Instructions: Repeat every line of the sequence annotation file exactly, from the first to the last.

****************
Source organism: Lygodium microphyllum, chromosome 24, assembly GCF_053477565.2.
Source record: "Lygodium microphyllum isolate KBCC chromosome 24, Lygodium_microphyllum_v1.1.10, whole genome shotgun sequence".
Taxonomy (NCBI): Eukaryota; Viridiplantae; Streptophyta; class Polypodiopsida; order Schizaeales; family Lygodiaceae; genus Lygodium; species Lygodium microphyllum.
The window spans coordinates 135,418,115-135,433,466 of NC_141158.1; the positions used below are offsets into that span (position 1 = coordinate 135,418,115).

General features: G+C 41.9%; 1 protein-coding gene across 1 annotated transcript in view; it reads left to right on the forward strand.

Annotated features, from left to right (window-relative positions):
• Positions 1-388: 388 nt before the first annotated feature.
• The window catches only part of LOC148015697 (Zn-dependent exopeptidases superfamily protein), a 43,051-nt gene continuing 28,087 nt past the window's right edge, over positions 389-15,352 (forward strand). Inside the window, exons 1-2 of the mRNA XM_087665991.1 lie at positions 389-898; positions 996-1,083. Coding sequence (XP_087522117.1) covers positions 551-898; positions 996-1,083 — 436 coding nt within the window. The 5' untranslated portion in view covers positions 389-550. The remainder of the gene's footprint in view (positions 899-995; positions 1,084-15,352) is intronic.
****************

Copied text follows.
Source organism: Lygodium microphyllum, chromosome 24, assembly GCF_053477565.2.
Source record: "Lygodium microphyllum isolate KBCC chromosome 24, Lygodium_microphyllum_v1.1.10, whole genome shotgun sequence".
Taxonomy (NCBI): Eukaryota; Viridiplantae; Streptophyta; class Polypodiopsida; order Schizaeales; family Lygodiaceae; genus Lygodium; species Lygodium microphyllum.
The window spans coordinates 135,418,115-135,433,466 of NC_141158.1; the positions used below are offsets into that span (position 1 = coordinate 135,418,115).

General features: G+C 41.9%; 1 protein-coding gene across 1 annotated transcript in view; it reads left to right on the forward strand.

Annotated features, from left to right (window-relative positions):
• Positions 1-388: 388 nt before the first annotated feature.
• The window catches only part of LOC148015697 (Zn-dependent exopeptidases superfamily protein), a 43,051-nt gene continuing 28,087 nt past the window's right edge, over positions 389-15,352 (forward strand). Inside the window, exons 1-2 of the mRNA XM_087665991.1 lie at positions 389-898; positions 996-1,083. Coding sequence (XP_087522117.1) covers positions 551-898; positions 996-1,083 — 436 coding nt within the window. The 5' untranslated portion in view covers positions 389-550. The remainder of the gene's footprint in view (positions 899-995; positions 1,084-15,352) is intronic.